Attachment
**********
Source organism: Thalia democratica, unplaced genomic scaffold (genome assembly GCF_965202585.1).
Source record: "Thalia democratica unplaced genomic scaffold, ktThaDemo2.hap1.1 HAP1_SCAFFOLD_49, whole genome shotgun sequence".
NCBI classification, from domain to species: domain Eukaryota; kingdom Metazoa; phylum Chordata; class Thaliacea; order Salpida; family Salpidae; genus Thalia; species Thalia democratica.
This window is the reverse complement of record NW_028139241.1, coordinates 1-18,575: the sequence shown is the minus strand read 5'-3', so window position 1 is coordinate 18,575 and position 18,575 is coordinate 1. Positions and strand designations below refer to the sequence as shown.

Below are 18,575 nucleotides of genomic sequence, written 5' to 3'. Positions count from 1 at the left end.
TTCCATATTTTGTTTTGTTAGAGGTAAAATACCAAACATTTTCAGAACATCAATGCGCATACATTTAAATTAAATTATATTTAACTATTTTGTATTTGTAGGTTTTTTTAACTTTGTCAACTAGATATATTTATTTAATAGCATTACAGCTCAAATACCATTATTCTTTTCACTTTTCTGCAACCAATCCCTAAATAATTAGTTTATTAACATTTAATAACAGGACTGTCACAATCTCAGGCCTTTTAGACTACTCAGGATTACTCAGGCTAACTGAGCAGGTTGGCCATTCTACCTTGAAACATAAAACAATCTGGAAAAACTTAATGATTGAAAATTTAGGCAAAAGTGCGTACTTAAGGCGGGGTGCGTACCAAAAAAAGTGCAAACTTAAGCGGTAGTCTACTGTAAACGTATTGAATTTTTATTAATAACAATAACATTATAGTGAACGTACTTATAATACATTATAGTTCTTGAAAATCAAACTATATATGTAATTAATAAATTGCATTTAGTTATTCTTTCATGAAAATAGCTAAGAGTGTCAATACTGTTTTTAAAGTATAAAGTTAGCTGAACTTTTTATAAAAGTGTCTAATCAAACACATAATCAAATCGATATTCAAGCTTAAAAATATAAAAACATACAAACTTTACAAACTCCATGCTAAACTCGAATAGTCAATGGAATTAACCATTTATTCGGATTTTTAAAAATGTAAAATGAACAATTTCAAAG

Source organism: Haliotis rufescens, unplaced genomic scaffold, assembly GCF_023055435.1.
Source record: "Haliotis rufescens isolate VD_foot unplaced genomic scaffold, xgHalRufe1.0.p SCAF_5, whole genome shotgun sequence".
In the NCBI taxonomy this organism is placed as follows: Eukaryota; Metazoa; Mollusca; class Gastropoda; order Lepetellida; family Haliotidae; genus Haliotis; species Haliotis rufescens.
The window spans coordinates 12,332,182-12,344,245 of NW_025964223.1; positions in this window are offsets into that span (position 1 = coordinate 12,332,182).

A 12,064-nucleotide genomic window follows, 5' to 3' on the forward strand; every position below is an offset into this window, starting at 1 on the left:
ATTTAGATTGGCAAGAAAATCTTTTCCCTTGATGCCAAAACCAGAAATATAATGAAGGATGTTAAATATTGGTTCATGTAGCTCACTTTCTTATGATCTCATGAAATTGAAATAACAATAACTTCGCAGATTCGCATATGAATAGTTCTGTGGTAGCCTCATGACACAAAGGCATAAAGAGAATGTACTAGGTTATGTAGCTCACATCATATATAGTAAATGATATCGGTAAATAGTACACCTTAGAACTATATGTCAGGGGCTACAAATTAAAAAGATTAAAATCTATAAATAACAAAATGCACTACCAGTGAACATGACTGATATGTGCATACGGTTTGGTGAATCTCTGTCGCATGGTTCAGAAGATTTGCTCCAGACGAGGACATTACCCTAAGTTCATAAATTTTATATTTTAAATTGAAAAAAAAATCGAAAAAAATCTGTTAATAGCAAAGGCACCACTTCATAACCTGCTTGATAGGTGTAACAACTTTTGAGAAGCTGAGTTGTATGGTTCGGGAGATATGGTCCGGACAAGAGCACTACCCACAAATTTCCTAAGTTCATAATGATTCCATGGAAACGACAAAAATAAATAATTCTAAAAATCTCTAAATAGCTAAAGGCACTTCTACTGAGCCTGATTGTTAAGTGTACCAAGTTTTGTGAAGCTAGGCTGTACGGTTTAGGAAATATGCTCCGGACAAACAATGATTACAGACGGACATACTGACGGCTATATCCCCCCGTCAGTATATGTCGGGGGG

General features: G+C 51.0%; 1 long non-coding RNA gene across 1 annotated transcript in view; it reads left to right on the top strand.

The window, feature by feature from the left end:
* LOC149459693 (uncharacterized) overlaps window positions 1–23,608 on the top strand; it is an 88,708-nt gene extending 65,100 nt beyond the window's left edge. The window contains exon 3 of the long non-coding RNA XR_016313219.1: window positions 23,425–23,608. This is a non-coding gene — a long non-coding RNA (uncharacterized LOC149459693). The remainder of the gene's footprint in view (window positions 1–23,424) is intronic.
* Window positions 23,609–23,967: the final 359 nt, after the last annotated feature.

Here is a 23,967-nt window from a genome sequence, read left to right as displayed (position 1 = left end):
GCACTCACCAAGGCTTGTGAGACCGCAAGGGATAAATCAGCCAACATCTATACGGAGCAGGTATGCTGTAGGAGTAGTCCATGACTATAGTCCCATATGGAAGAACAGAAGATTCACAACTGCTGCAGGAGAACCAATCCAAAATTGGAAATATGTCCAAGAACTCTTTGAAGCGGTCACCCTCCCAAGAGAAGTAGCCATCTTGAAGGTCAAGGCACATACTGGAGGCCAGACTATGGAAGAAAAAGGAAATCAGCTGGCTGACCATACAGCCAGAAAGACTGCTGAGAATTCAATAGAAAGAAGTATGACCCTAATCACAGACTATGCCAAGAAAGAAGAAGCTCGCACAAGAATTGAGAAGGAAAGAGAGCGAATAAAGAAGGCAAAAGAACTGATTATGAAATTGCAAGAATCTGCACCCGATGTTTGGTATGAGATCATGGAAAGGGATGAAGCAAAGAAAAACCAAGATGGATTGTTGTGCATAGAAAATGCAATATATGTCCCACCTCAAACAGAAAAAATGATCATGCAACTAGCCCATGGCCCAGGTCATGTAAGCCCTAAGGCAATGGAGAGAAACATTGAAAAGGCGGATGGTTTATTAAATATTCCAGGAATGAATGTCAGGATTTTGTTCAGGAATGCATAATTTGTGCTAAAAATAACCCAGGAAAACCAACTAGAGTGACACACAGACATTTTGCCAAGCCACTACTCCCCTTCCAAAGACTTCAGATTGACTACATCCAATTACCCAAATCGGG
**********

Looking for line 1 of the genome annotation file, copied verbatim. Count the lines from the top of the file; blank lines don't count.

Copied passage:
Source organism: Thalia democratica, unplaced genomic scaffold (genome assembly GCF_965202585.1).